App Transport Security is a feature that improves the security of connections between an app and web services. The feature consists of default connection requirements that conform to best practices for secure connections. Apps can override this default behavior and turn off transport security.1

If you’re building your iOS App with the latest dev tools (Xcode 7), your App will automatically be opted in to App Transport Security, which essentially means that for your network requests to succeed, the following must be true for each of your endpoints:

  • The server must support at least Transport Layer Security (TLS) protocol version 1.2.
  • Connection ciphers are limited to those that provide forward secrecy.
  • Certificates must be signed using a SHA256 or greater signature hash algorithm, with either a 2048-bit or greater RSA key or a 256-bit or greater Elliptic-Curve (ECC) key.

One month since the public launch of this feature, I was interested to know how many developers had not opted out of this new feature. To get a rough idea, I sampled the current top 200 free iOS apps in the UK store and checked.

Here are the results:

  • Only 2% apps are ATS Compliant ; this includes two of Apple’s apps.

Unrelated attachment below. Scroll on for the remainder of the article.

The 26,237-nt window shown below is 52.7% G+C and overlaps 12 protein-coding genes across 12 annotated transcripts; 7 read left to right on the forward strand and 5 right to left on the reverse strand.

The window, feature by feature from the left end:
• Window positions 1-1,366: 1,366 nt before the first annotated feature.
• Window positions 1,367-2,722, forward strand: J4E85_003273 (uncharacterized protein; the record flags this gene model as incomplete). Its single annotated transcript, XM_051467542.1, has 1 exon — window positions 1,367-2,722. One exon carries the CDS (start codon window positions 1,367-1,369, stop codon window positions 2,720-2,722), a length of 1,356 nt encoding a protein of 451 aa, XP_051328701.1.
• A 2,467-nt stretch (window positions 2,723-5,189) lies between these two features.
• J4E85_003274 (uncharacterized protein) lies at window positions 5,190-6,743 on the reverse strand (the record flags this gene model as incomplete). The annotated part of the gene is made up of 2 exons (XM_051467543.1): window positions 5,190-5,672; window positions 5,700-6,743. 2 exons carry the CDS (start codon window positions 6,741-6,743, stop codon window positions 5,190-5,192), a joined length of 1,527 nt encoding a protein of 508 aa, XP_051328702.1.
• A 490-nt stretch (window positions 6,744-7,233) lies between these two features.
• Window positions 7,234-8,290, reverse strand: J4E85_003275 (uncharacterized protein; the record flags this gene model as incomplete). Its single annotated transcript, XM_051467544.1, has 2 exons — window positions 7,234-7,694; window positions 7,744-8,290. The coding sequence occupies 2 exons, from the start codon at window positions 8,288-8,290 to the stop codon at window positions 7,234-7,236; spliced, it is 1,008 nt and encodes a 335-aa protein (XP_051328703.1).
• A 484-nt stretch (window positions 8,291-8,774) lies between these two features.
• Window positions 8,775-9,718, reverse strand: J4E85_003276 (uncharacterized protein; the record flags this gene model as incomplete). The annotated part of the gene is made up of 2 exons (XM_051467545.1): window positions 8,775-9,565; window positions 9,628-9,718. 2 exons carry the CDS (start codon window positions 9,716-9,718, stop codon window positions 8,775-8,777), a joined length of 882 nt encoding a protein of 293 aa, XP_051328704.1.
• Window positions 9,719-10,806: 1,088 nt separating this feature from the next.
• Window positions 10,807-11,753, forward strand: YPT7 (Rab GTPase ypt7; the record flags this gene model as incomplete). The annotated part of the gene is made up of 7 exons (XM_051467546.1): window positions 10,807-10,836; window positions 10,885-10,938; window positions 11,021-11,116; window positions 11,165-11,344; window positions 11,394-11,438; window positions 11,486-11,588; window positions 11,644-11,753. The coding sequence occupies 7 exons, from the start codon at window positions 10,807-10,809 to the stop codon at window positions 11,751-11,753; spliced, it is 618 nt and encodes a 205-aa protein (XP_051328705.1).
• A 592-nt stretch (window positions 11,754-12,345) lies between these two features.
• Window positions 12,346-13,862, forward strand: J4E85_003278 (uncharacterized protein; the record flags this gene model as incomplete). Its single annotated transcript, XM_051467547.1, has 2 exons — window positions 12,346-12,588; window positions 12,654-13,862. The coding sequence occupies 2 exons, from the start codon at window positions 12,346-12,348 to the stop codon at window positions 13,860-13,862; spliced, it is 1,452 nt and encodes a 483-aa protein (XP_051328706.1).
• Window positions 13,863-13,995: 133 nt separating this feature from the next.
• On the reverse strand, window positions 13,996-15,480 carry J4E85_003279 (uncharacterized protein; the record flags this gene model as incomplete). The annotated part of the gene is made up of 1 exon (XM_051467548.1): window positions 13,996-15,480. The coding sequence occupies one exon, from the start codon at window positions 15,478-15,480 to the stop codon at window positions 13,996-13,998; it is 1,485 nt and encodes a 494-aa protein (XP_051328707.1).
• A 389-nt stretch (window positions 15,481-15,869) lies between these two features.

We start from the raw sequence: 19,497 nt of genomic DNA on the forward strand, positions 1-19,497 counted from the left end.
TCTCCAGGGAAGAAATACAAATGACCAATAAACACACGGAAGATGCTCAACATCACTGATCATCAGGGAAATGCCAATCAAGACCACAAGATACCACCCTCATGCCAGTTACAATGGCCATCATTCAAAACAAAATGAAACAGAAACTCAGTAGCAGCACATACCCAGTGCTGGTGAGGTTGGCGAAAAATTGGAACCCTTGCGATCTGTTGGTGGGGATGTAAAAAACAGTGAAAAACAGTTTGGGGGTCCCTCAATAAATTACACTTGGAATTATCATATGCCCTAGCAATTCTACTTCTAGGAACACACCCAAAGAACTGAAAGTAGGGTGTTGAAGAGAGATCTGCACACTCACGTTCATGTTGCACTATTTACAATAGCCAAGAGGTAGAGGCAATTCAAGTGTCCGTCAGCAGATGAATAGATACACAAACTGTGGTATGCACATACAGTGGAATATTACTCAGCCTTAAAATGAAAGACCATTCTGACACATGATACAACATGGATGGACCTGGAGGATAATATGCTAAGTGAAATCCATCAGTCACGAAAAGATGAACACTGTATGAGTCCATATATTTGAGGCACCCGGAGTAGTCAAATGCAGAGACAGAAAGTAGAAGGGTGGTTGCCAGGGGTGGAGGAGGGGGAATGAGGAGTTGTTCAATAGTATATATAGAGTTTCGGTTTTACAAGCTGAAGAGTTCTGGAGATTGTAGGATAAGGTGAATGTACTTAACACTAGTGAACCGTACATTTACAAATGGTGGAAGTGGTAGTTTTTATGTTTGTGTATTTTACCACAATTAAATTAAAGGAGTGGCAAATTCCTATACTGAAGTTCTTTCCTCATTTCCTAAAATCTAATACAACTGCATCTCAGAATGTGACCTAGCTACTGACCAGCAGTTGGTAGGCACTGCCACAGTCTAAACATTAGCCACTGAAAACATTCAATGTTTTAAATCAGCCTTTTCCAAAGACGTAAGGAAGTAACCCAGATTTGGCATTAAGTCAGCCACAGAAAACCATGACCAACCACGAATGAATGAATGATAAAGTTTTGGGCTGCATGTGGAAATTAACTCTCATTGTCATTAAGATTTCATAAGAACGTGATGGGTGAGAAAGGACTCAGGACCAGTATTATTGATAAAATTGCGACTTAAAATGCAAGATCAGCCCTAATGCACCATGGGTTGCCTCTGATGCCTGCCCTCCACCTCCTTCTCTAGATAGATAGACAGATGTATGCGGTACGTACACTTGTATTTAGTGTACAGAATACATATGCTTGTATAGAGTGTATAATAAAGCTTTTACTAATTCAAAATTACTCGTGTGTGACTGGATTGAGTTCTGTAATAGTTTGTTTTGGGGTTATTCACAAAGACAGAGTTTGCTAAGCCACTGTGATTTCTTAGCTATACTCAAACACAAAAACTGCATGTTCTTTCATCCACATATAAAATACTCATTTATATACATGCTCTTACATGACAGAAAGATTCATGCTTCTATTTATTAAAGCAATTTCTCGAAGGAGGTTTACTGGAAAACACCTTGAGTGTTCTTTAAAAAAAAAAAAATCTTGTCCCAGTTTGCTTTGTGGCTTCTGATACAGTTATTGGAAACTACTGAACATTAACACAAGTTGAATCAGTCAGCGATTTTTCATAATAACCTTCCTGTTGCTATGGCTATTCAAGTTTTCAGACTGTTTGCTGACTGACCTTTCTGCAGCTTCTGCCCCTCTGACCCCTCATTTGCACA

• 3% created exceptions for a finite number of domains - this might be required if you do not have control over the endpoints you’re hitting.
  • 24% disabled the feature altogether - they do this by allowing arbitrary domains to proceed without enforcing the criteria above.
  • The rest have not yet released a version made with Xcode 7, which means this feature does not apply to them; if the past is any guide, Apple will enforce all new apps and updates to be made with Xcode 7 in February 2016.

As Xcode 7 is quite new, I’m not particularly surprised by these numbers, but it will be interesting to see how developers react to ATS over the coming months, and what users’ perception of an app will be if it is subverting this feature in six months.

Are you planning to support it?